From 1996 onwards SSAA have presented the point of view that:
- the massacres of the 1980s and Port Arthur were perpetrated by individuals who required the support of mental health advocates well before they committed their horrific crimes.
- other firearm criminal activity was the result of the activity of perpetrators who were unlicenced, using unregistered firearms.
- that domestic violence was not being addressed holistically, given that assault, including lethal assault, was overwhelmingly the result of battering or the use of a sharp, piercing object.
- suicide rates are not related to so-called ‘ease of access to firearms’.
There was sufficient international and national data to support the above premises. However, calls by the sport shooting community to invest the money earmarked for the buyback of low-risk semi-automatic longarms and pump-action shotguns to be diverted into mental health infrastructure, including early intervention programs in domestic violence, have been unheeded. Several social commentators insisted that the long term trends in firearm violence would show that the 1996/97 buyback, costing approximately half a billion dollars and disenfranchising firearm owners, and the National Firearms Agreement (NFA) of 1996 provided increased safety to Australians through lower crime and suicide rates. The Prime Minister was more honest, admitting that the NFA would not guarantee a safer Australia. Despite this frankness, the destruction of thousands of legally-owned firearms was undertaken during the months following the Port Arthur massacre.
The decade that followed has provided the long-term data that the social commentators insisted upon. What it has shown is that the predictions made by the SSAA were correct. The pre-existing trends in homicide, suicide and crime, with or without a firearm, continued without visible interruption between 1996 and 2005. Even the argument that the trends in mass murder have been affected is impossible to sustain – the past decade has revealed the murders at Snowtown and Childers. Fortunately for Australia, mass murder is such a rare event that establishing longitudinal trends is impossible.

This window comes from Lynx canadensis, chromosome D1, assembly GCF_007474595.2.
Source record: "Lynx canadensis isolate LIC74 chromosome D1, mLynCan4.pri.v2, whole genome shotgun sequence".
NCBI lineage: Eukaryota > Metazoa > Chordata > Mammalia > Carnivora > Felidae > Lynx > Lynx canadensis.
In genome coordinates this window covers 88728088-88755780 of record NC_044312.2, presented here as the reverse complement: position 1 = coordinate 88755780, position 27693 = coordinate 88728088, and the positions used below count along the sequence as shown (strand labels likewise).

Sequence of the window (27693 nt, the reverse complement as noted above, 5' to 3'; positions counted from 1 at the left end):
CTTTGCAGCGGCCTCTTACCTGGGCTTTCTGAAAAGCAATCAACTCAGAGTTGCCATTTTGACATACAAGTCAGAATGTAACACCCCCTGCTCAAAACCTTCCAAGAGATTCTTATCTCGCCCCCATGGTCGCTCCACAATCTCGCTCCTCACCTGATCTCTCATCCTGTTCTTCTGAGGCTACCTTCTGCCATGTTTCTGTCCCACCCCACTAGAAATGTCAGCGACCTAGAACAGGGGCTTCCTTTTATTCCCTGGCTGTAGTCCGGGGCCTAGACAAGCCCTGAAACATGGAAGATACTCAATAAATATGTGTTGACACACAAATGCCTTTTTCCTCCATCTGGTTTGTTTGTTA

According to one report by the Mental Health Council, ‘Out of Hospital, Out of Mind’, the personal and social costs of almost two decades of chronic under-funding for mental healthcare are immeasurable. In 2001, 2454 people died by suicide, representing 4.4 per cent of all deaths among people aged less than 75. The vast majority of those committing suicide had untreated mental disorders, particularly depression and alcohol or drug abuse. Many of these could have responded to early intervention treatment, reducing the numbers of mentally-ill people who commit suicide or are incarcerated for criminal acts.
In recent months, the Federal Government has finally responded to the concerns repeatedly expressed by the SSAA in regard to the problems in the mental health profession. They have allocated $1.8 billion in funding to Australia’s mental health services over the next five years and called on the States to match this increased funding input. What will not happen, however, is acknowledgement that the predictions made by the SSAA were correct and that the licensed firearm owner is a legitimate part of our community with sound, evidence-based solutions to firearm crime and misuse.
Mental Health Council 2003, Out of Hospital, Out of Mind: Review of Mental Health Services in Australia.
Mouzos, J and Reuter, P 2003, Australia: A Massive Buyback of Low-Risk Guns, ‘Evaluating Gun Policy: Effects on Crime and Violence’ J Ludwig, PJ Cook, Brookings Institution Press, Washington, DC.
SANE Australia 2003, Mental Health Report